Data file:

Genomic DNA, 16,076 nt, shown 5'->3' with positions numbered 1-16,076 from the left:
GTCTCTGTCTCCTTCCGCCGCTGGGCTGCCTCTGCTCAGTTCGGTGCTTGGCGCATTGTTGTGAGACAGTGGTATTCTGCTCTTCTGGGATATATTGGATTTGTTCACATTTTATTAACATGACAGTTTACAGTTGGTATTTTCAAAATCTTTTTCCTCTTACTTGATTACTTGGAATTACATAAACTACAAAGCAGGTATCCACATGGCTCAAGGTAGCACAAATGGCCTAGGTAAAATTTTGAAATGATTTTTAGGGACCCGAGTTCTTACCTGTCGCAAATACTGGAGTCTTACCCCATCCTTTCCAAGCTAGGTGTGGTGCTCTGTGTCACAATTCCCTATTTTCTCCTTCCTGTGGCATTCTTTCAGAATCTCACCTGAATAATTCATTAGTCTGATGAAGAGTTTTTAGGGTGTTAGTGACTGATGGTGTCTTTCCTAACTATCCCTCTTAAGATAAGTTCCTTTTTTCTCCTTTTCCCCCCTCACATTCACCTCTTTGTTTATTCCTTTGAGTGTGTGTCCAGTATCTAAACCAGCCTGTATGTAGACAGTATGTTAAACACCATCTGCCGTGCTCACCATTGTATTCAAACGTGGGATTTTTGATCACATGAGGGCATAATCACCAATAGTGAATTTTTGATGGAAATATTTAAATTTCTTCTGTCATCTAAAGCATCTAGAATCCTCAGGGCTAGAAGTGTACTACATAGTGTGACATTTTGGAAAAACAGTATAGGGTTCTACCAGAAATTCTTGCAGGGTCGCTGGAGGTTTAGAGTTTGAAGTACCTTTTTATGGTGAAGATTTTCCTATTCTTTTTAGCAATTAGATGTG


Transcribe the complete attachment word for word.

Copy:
Genomic DNA, 16,076 nt, shown 5'->3' with positions numbered 1-16,076 from the left:
GTCTCTGTCTCCTTCCGCCGCTGGGCTGCCTCTGCTCAGTTCGGTGCTTGGCGCATTGTTGTGAGACAGTGGTATTCTGCTCTTCTGGGATATATTGGATTTGTTCACATTTTATTAACATGACAGTTTACAGTTGGTATTTTCAAAATCTTTTTCCTCTTACTTGATTACTTGGAATTACATAAACTACAAAGCAGGTATCCACATGGCTCAAGGTAGCACAAATGGCCTAGGTAAAATTTTGAAATGATTTTTAGGGACCCGAGTTCTTACCTGTCGCAAATACTGGAGTCTTACCCCATCCTTTCCAAGCTAGGTGTGGTGCTCTGTGTCACAATTCCCTATTTTCTCCTTCCTGTGGCATTCTTTCAGAATCTCACCTGAATAATTCATTAGTCTGATGAAGAGTTTTTAGGGTGTTAGTGACTGATGGTGTCTTTCCTAACTATCCCTCTTAAGATAAGTTCCTTTTTTCTCCTTTTCCCCCCTCACATTCACCTCTTTGTTTATTCCTTTGAGTGTGTGTCCAGTATCTAAACCAGCCTGTATGTAGACAGTATGTTAAACACCATCTGCCGTGCTCACCATTGTATTCAAACGTGGGATTTTTGATCACATGAGGGCATAATCACCAATAGTGAATTTTTGATGGAAATATTTAAATTTCTTCTGTCATCTAAAGCATCTAGAATCCTCAGGGCTAGAAGTGTACTACATAGTGTGACATTTTGGAAAAACAGTATAGGGTTCTACCAGAAATTCTTGCAGGGTCGCTGGAGGTTTAGAGTTTGAAGTACCTTTTTATGGTGAAGATTTTCCTATTCTTTTTAGCAATTAGATGTG